Thinking about Dams

DamReading the news and watching YouTubes on my computer I see that six dams have been blown out in my home state of Colorado during the rain storms. As I travel the Rocky Mountains, I am oftentimes fishing below the large dams in their tailwaters. The damming of our rivers is a controversial topic that raises many issues.

I picked up the Livingston (MT) Enterprise this morning to learn about some local news and came across an article on dams where I learned a few things. We have over 80,000 dams in the country, most of them built for flood control, to aid in river navigation, to store water, or to create recreational areas. About 2500 dams provide 8% of our nation’s power in the form of hydroelectricity.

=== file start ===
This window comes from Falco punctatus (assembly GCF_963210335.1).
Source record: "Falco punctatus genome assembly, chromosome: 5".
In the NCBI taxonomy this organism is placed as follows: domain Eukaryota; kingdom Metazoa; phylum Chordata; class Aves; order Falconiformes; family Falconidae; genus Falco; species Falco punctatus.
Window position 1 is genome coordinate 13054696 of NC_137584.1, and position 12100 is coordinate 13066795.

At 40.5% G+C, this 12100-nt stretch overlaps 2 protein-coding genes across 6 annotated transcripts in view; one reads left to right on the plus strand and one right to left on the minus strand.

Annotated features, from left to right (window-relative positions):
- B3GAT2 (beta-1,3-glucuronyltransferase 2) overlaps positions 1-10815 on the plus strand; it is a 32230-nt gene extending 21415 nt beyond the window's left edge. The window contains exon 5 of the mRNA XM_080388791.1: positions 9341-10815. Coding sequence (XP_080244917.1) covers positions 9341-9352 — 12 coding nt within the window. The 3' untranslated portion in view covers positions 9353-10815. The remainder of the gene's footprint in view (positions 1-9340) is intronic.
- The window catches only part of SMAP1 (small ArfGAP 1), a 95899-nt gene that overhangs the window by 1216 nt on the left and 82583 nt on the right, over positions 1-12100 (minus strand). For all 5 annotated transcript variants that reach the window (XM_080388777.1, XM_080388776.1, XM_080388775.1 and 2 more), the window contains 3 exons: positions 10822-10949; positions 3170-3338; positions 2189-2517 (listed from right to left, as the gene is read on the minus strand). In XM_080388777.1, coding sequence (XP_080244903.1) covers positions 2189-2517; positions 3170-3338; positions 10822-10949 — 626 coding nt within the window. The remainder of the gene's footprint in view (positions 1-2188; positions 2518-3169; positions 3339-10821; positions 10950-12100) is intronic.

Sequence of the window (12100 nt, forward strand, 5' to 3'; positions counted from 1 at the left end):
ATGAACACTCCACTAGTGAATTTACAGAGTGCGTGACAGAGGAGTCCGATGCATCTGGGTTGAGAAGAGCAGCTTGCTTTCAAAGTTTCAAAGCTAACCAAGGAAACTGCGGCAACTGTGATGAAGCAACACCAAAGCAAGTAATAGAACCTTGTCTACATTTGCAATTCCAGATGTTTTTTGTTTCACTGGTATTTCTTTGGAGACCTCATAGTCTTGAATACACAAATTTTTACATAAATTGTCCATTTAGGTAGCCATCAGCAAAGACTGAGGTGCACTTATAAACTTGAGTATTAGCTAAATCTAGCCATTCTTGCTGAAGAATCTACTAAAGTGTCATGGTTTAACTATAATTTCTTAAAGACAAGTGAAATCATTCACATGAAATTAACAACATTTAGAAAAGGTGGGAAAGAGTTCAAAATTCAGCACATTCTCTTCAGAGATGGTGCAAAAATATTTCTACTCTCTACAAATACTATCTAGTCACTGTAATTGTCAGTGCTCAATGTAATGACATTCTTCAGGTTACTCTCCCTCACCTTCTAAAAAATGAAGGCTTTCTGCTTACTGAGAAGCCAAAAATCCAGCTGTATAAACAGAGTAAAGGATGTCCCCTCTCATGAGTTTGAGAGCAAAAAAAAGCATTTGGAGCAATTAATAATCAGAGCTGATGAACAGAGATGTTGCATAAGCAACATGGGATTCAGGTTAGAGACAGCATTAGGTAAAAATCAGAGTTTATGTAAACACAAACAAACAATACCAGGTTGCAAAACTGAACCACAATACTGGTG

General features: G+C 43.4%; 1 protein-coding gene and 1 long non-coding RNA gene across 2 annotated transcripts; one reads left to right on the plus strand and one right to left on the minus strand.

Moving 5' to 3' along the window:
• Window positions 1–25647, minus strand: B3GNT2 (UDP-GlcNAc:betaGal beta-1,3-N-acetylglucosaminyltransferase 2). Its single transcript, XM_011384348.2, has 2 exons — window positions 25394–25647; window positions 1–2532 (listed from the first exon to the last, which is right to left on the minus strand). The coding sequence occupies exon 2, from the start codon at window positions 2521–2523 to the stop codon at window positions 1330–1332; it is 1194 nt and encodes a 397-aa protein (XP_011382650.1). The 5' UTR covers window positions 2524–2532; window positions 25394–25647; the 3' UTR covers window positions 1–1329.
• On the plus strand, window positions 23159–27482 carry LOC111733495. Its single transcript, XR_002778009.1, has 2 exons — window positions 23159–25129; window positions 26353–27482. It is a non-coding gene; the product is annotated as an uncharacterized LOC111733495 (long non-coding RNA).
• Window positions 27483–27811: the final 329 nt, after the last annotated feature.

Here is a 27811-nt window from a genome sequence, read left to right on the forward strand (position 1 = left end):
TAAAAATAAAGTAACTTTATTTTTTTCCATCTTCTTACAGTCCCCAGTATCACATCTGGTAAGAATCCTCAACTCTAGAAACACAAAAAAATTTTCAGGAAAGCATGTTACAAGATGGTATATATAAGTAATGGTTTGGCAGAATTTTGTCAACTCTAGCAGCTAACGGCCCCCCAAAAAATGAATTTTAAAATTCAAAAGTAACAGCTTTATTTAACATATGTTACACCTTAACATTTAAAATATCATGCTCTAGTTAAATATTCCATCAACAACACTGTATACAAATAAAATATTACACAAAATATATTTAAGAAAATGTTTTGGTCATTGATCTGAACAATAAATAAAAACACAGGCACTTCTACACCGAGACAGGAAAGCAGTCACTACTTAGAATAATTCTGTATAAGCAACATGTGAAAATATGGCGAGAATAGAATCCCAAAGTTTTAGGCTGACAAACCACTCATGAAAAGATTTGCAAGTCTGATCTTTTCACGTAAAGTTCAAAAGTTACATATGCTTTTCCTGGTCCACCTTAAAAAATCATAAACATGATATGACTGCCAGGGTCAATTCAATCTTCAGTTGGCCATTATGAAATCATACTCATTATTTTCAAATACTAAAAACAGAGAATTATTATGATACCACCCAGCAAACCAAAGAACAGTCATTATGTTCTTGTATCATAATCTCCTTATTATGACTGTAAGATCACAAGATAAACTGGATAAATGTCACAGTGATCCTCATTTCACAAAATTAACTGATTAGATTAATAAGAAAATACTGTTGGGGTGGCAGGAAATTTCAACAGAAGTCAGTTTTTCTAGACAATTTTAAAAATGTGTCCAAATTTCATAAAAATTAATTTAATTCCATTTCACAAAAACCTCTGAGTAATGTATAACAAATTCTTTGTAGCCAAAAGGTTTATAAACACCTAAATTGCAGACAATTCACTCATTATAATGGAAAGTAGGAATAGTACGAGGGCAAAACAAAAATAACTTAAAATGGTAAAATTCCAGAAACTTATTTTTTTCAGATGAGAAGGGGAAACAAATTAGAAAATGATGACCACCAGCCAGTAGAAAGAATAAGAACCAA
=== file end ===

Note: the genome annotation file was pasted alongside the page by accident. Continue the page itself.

As we struggle to keep up with our power demands, many suggest that we consider expanding our hydropower capability by 15% and fit 600 of our existing dams with generators. There are arguments that power from this resource is more reliable than wind or solar power. As I travel the west this year, I see real problems with water shortages (except in Colorado right now) and wonder if this is a good solution although alternatives like coal power and nuclear power certainly bring up environmental issues.

When a dam is created (and the resulting reservoir), there are many issues including the loss of natural habitats in the flooded area, the blockage of sediment, the inability for fish like salmon and trout to migrate, and the production of methane gas leading to greenhouse gas emissions. On the other hand, our agricultural communities and populations need to have a resource for water during years of drought.

It’s always dangerous to write about something that you know very little about, which is certainly the case with me, but as I visit my 52 rivers this year, it is certainly something that I have thought about a lot. What do you think?

 

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